All Blacks

What’s made Mils Muliaina famous (has made a loser out of me)

What’s made Mils Muliaina famous (has made a loser out of me)

What made Milwaukee famous was its brewing: Schlitz, Pabst and Miller beers. “When you’re out of Schlitz, you’re out of beer”

With Mils Muliaina, his claim to fame is his dependability and positional play at fullback combined with searing pace and top notch counterattacking skills.

He’s been the first choice All Black (89 caps) fullback for most of his seven years in the side ahead of other candidates like Leon McDonald, Doug Howlett, Cory Jane, Isaia Toeava, Ben Smith and lately Israel Dagg.

He’s fairly versatile as well having played nine tests at outside centre around 2006/2007.

And it’s that list of other fullback options that I’m interested in because what it tells me is there has been substantive depth to New Zealand rugby.

Now, that ain’t nothing new to any of us G&GR types and we all know the reason why: it’s their friggin’ national game – they don’t have any other credible sport competing for attention and they’re able to create more layers to their rugby than we can.

Yes, that’s true but if you scratch a bit more below the surface there’s a whole range of contributing factors. The reality is that NZ rugby is the peoples game and the culture is a winning culture.

On our side of the ditch we reluctantly admire and secretly covet their monopoly. We have something similar here but unfortunately it’s in Victoria and its called AFL.

Monopoly to long suffering Wallaby fans is a board game? Then again, do IRB figures prove the case?

New Zealand has 562 clubs and 145,293 registered players but Australia only 84, 450 (although surprisingly more clubs at 585).

There you go then, that proves it? But no, these figures are quite misleading. Australia has 37,179 senior male rugby players but New Zealand only 27,203.

That’s 10,000 fewer senior players than us? Whoops! But they do have a huge junior base (100,000) compared to ours (45,000).

So, that means we’re talking quality not quantity then in the senior ranks. As an aside, there’s only 22,000 registered rugby league players in NZ if you thought that was an influence?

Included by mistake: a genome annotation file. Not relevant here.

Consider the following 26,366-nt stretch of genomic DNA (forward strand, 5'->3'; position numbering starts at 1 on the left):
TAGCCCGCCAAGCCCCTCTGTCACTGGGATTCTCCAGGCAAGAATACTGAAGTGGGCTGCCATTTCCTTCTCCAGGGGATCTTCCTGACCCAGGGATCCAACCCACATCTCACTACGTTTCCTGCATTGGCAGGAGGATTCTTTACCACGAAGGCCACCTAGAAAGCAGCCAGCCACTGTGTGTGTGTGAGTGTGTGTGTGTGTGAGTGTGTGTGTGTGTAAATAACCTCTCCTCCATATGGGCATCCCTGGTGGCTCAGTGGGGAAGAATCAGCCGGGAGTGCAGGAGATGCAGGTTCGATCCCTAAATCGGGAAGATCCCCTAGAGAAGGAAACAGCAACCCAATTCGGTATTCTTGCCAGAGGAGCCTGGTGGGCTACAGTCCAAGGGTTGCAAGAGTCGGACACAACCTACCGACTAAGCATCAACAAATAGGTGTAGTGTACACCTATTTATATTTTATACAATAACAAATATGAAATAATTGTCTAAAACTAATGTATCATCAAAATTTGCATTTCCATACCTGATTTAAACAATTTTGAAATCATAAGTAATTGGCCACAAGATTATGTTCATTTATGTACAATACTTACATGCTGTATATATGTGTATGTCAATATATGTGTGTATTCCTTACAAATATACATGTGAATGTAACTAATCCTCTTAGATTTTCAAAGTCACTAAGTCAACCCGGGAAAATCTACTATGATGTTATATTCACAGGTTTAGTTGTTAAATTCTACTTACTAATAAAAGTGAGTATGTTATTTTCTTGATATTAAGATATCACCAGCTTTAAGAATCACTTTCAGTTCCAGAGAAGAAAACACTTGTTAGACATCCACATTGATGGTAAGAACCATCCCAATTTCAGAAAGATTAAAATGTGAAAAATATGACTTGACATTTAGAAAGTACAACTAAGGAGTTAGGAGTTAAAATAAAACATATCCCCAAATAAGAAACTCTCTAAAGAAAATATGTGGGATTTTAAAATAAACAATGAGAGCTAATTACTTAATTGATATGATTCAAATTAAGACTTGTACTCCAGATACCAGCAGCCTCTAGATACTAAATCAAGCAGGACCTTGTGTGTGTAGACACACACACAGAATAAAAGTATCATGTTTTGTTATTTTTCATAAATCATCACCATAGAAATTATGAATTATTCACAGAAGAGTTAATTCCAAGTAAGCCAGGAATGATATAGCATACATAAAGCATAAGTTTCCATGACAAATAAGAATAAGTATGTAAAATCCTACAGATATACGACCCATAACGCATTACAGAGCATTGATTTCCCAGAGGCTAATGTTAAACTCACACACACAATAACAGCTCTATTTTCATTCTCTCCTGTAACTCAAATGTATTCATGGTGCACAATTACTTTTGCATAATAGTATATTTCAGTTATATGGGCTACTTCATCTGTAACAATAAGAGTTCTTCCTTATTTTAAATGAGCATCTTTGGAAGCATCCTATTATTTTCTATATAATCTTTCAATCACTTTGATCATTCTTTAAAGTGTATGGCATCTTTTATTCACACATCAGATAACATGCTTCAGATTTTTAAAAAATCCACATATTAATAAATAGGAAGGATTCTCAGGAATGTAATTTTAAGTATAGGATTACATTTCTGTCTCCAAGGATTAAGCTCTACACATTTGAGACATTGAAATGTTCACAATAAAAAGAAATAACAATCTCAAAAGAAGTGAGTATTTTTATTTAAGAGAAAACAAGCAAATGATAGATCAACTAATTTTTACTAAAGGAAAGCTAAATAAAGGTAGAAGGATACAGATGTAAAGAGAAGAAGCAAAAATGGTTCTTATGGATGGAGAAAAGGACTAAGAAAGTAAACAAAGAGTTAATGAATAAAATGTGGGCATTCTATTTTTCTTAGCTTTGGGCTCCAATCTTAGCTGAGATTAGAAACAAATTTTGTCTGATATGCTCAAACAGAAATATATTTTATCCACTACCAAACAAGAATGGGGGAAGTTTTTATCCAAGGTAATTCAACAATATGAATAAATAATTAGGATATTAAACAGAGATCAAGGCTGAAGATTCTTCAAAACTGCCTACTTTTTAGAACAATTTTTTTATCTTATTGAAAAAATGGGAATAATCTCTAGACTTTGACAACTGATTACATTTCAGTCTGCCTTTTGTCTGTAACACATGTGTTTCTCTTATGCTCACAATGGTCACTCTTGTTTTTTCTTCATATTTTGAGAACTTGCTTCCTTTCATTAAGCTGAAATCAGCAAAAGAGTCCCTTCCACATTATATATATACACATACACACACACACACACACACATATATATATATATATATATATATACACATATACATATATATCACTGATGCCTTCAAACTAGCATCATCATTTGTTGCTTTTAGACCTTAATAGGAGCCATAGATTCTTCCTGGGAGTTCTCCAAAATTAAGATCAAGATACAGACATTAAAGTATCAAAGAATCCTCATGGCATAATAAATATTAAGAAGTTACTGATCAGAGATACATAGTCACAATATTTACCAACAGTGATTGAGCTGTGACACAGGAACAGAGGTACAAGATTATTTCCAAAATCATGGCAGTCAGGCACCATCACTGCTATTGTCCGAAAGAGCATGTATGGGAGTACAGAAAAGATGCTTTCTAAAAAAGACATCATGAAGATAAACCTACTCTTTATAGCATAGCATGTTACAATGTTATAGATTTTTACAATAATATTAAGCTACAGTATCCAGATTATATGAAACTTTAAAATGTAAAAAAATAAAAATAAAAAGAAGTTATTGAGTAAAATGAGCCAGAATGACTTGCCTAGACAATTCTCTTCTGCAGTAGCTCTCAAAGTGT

Grassroots rugby has taken a hit over recent years in NZ with increasingly more resources committed to the professional scene but the club rugby setup is still remarkably resilient.

Outside of the four main centres strong club competitions in the regions underpin their success.

We have Sydney, Brisbane and Canberra. Apart from Auckland, Wellington, Christchurch and Dunedin they have Hamilton, Napier, New Plymouth, Palmerston North and Invercargill.

I didn’t want to mention Whangarei, Rotorua, Masterton, Nelson and Timaru.

Many teams from those provincial club competitions I did mention would survive in our main three leagues.

Most secondary schools in NZ have rugby as an extra-curricular activity. There’s a national schoolboy rugby competition open to First XVs.

It’s called the Top 4 and in the past 10 years it’s been won on 7 occasions by public schools. That’s another indicator of the peoples game assumption….

There are 26 Rugby Unions in the country and secondary school competitions are generally union based. At the next level, there’s a Super 14 style competition comprising four teams – U18 Hurricanes, Chiefs, Blues and South Island.

There are also other strongly contested schoolboy tournaments such as the Super 8, a GPS style competition involving First and 2nd XVs from Public Boys High Schools in Napier, Hastings, Gisborne, Palmerston North, New Plymouth, Hamilton, Rotorua and Tauranga.

The famous 2nd tier National Provincial Championship (now the 14 team ITM Cup) is a layer of domestic professional rugby never seen in Australia, notwithstanding the one season ARC.

Like the Currie Cup in South Africa, before Super 10, 12 and 14 this was the main event.

It’s morphed into a 10 week tournament now and as you’ve probably seen on Foxtel it’s a very good standard of professional footy.

There’s also a semi-professional 3rd tier and that’s the Heartland Competition involving the remaining 12 provincial unions – sort of Div 2 and 3.

The crowds have fallen away in the ITM Cup and the competition is losing a bit of dosh. The NZRFU have vowed to restructure these competitions and are looking at a 7 – 7 – 12 three division promotion relegation split next year.

It’s a shame we can’t become involved in the NPC but the NZRFU has already formally voted against this option.

Since 1904, provincial rugby supremacy in NZ is determined (to a degree) by who holds the Ranfurly Shield, colloqually called ‘the Log o’ Wood’.